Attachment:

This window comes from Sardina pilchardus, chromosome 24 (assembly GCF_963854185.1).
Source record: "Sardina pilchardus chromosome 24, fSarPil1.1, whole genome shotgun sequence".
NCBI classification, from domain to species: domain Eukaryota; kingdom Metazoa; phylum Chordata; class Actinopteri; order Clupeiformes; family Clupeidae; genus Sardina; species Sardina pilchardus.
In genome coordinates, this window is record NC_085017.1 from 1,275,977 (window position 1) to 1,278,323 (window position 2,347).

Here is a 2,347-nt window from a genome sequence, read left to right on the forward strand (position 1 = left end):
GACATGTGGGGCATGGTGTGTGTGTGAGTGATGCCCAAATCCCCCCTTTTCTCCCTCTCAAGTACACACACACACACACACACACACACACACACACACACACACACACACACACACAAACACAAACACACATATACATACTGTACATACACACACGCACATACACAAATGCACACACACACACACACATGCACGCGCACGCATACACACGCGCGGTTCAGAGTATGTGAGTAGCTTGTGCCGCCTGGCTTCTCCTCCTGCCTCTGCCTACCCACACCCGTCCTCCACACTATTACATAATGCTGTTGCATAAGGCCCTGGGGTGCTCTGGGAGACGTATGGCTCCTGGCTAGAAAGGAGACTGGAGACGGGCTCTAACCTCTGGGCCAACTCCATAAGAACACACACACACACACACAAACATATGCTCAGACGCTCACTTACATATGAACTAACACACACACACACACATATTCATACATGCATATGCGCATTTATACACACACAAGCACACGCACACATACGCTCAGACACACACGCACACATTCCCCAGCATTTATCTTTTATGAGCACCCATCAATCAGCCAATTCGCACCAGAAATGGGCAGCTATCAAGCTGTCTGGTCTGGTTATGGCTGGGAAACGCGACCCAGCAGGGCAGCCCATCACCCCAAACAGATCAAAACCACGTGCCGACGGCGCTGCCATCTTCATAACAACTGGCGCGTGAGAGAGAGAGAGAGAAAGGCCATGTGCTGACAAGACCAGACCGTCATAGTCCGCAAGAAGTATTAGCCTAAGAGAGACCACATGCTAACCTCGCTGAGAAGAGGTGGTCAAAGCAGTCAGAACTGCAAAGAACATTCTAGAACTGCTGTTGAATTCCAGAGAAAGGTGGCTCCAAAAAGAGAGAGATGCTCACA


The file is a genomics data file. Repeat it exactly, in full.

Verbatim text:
This window comes from Sardina pilchardus, chromosome 24 (assembly GCF_963854185.1).
Source record: "Sardina pilchardus chromosome 24, fSarPil1.1, whole genome shotgun sequence".
NCBI classification, from domain to species: domain Eukaryota; kingdom Metazoa; phylum Chordata; class Actinopteri; order Clupeiformes; family Clupeidae; genus Sardina; species Sardina pilchardus.
In genome coordinates, this window is record NC_085017.1 from 1,275,977 (window position 1) to 1,278,323 (window position 2,347).

Here is a 2,347-nt window from a genome sequence, read left to right on the forward strand (position 1 = left end):
GACATGTGGGGCATGGTGTGTGTGTGAGTGATGCCCAAATCCCCCCTTTTCTCCCTCTCAAGTACACACACACACACACACACACACACACACACACACACACACACACACACACACAAACACAAACACACATATACATACTGTACATACACACACGCACATACACAAATGCACACACACACACACACATGCACGCGCACGCATACACACGCGCGGTTCAGAGTATGTGAGTAGCTTGTGCCGCCTGGCTTCTCCTCCTGCCTCTGCCTACCCACACCCGTCCTCCACACTATTACATAATGCTGTTGCATAAGGCCCTGGGGTGCTCTGGGAGACGTATGGCTCCTGGCTAGAAAGGAGACTGGAGACGGGCTCTAACCTCTGGGCCAACTCCATAAGAACACACACACACACACACAAACATATGCTCAGACGCTCACTTACATATGAACTAACACACACACACACACATATTCATACATGCATATGCGCATTTATACACACACAAGCACACGCACACATACGCTCAGACACACACGCACACATTCCCCAGCATTTATCTTTTATGAGCACCCATCAATCAGCCAATTCGCACCAGAAATGGGCAGCTATCAAGCTGTCTGGTCTGGTTATGGCTGGGAAACGCGACCCAGCAGGGCAGCCCATCACCCCAAACAGATCAAAACCACGTGCCGACGGCGCTGCCATCTTCATAACAACTGGCGCGTGAGAGAGAGAGAGAGAAAGGCCATGTGCTGACAAGACCAGACCGTCATAGTCCGCAAGAAGTATTAGCCTAAGAGAGACCACATGCTAACCTCGCTGAGAAGAGGTGGTCAAAGCAGTCAGAACTGCAAAGAACATTCTAGAACTGCTGTTGAATTCCAGAGAAAGGTGGCTCCAAAAAGAGAGAGATGCTCACA